"I can reassure you that if (Russian President Vladimir) Putin decides to attack, this is not going to be an easy trip for him or for his soldiers."

Despite the doubling of manpower, Ukrainian soldiers are seeing their deployments extended.

One soldier riding a train from Kyiv to the front line told VOA he has seen improvements in supplies, training and equipment, but at a lesser scale than the doubling of the budget and resources might suggest.

"We have enough food, uniforms, equipment, night-vision goggles, guns. Volunteers help a lot. What they bring is always better. What the government gives is good, but not as good as what the volunteers bring," he said, requesting anonymity.

But the quantity or quality of supplies is not for him, personally, the biggest source of frustration. He believes Ukraine's leaders have forsaken the country's best interests by not fighting the war more aggressively.

"We are waiting for the order. We could clean the territory out very fast. We could take them (the separatists) out," he said. "This is kind of a sell-out war. Our government, they kind of betrayed the actions of soldiers who are doing a great job and are losing their lives because of the actions of the government. It is for nothing."


Ukrainian leaders share some of the frustration, especially when it comes to their longstanding request to the United States for lethal equipment, including anti-tank weapons and air defense systems.

The Obama administration continues to reject those calls. Analysts say Washington believes that arming Ukraine more robustly could provoke an overt confrontation with Russia in a place where the U.S. leadership sees no deep strategic interests.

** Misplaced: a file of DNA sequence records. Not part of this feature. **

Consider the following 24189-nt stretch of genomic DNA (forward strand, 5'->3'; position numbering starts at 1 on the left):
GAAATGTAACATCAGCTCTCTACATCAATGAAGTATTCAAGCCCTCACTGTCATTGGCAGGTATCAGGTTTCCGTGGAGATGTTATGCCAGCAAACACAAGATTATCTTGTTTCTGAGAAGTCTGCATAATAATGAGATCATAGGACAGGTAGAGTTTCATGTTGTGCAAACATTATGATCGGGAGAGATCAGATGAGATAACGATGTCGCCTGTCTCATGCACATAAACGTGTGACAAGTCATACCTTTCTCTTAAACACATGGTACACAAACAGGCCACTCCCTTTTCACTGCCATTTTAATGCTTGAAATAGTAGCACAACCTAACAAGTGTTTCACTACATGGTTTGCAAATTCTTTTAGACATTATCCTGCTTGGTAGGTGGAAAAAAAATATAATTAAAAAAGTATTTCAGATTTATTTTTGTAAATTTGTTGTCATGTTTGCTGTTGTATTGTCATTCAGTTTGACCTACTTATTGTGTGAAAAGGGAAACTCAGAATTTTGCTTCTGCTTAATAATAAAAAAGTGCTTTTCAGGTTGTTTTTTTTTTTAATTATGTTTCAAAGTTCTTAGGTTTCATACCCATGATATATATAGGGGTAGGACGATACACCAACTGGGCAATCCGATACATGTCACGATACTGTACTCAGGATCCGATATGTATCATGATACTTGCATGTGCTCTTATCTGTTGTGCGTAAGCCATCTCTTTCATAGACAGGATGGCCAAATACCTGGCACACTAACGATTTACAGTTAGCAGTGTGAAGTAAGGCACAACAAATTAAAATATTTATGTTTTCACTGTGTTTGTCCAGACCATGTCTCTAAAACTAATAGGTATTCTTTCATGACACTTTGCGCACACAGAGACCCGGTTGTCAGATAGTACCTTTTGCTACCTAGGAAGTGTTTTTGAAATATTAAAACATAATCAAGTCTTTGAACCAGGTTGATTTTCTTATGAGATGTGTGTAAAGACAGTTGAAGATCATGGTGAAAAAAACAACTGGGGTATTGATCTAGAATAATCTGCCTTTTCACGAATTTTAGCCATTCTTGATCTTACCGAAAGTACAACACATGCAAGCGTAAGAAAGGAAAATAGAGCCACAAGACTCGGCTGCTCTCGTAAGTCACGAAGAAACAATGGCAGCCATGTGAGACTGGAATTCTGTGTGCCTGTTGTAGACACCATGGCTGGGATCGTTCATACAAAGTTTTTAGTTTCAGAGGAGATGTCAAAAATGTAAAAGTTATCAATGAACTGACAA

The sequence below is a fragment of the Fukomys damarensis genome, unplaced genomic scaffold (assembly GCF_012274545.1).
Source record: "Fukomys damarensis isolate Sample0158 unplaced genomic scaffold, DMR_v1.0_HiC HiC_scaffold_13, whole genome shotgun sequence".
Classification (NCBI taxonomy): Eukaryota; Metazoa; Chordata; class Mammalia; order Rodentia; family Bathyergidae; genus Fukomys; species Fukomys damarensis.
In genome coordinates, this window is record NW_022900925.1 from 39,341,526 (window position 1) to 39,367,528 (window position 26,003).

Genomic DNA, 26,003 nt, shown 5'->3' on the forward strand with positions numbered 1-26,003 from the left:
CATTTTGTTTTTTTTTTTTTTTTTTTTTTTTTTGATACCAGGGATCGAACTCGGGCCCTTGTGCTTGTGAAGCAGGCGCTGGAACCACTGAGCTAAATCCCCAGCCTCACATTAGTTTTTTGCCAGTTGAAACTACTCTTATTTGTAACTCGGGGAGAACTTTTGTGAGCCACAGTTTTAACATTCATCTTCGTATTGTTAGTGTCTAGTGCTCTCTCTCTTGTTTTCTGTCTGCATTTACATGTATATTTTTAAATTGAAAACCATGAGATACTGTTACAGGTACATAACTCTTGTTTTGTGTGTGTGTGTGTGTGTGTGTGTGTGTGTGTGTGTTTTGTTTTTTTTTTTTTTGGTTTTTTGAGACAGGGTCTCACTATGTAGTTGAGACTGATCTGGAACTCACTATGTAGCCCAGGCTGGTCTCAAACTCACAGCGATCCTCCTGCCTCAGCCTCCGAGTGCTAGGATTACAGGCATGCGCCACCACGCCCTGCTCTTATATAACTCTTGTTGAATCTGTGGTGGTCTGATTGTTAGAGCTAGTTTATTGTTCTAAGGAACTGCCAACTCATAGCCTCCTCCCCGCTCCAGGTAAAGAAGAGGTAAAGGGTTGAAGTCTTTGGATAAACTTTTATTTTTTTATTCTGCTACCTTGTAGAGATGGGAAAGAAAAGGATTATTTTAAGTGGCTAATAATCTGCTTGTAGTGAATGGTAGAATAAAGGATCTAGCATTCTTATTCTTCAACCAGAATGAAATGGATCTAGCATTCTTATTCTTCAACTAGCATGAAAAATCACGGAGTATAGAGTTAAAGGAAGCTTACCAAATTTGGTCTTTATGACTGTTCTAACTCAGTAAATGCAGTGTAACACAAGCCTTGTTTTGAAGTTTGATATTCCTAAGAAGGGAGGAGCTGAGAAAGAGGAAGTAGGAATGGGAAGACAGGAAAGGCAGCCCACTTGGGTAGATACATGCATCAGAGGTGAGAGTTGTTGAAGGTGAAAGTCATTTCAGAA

Two years after the start of the conflict, Ukrainians living in the war zone perceive they are alone in the fight.

In the beginning of the Maidan revolution that led to the war, "we perceived the U.S. a protector," a woman in her 20s who participated in the 2014 protests, told VOA - asking not to be named.

"The U.S. said 'we are on your side' and U.S. officials gave out cookies to demonstrators during Maidan," she said. "This all created the image in our minds that we could get more."

Now, she said, Ukrainians like to joke with each other by saying "we're very concerned" when they really mean they don't care that much about something.

Search for solution

Lyudmila, a businesswoman in Kramatorsk, which has changed hands twice in the conflict, told VOA she believes it is time to stop the war, even if that means giving up land to the separatists. "Just let them go. Not that I want to let them go, but we should not waste time," she told VOA. "I do not want to wait for the miracle to come."

That view is not shared by all.

Olga Aleshychkina expresses no opinion on how the war should end, but she knows she wants it to end soon and she says she prays for a miracle. "There is anxiety, but still we are trying to fight," she said on a chilly morning Sunday as she took her young son to football practice in a gymnasium near the apartment where she now lives.

Aleshychkina likes to think better times are ahead. "Looking at our new generation, my soul is happy and singing, thinking that everything will be all right. This is all that I want."